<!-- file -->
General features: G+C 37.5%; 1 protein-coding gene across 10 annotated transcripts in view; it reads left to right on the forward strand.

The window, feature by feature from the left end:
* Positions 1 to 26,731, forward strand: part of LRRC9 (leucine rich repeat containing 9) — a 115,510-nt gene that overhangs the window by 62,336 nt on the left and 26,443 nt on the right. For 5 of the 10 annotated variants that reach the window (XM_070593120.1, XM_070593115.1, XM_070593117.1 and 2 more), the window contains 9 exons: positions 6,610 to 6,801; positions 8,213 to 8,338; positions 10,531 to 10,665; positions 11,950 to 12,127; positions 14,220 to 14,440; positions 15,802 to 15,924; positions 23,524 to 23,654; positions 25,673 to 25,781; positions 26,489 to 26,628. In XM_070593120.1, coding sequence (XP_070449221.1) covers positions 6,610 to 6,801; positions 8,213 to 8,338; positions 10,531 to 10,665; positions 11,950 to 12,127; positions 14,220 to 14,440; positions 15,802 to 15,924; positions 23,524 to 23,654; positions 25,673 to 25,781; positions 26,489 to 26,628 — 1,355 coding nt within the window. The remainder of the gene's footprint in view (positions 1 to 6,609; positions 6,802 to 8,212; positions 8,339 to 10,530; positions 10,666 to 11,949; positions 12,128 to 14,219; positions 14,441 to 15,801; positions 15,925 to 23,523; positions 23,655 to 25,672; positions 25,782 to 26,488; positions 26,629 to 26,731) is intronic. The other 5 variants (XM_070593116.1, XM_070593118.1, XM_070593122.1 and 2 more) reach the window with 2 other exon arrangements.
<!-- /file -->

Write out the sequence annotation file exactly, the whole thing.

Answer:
General features: G+C 37.5%; 1 protein-coding gene across 10 annotated transcripts in view; it reads left to right on the forward strand.

The window, feature by feature from the left end:
* Positions 1 to 26,731, forward strand: part of LRRC9 (leucine rich repeat containing 9) — a 115,510-nt gene that overhangs the window by 62,336 nt on the left and 26,443 nt on the right. For 5 of the 10 annotated variants that reach the window (XM_070593120.1, XM_070593115.1, XM_070593117.1 and 2 more), the window contains 9 exons: positions 6,610 to 6,801; positions 8,213 to 8,338; positions 10,531 to 10,665; positions 11,950 to 12,127; positions 14,220 to 14,440; positions 15,802 to 15,924; positions 23,524 to 23,654; positions 25,673 to 25,781; positions 26,489 to 26,628. In XM_070593120.1, coding sequence (XP_070449221.1) covers positions 6,610 to 6,801; positions 8,213 to 8,338; positions 10,531 to 10,665; positions 11,950 to 12,127; positions 14,220 to 14,440; positions 15,802 to 15,924; positions 23,524 to 23,654; positions 25,673 to 25,781; positions 26,489 to 26,628 — 1,355 coding nt within the window. The remainder of the gene's footprint in view (positions 1 to 6,609; positions 6,802 to 8,212; positions 8,339 to 10,530; positions 10,666 to 11,949; positions 12,128 to 14,219; positions 14,441 to 15,801; positions 15,925 to 23,523; positions 23,655 to 25,672; positions 25,782 to 26,488; positions 26,629 to 26,731) is intronic. The other 5 variants (XM_070593116.1, XM_070593118.1, XM_070593122.1 and 2 more) reach the window with 2 other exon arrangements.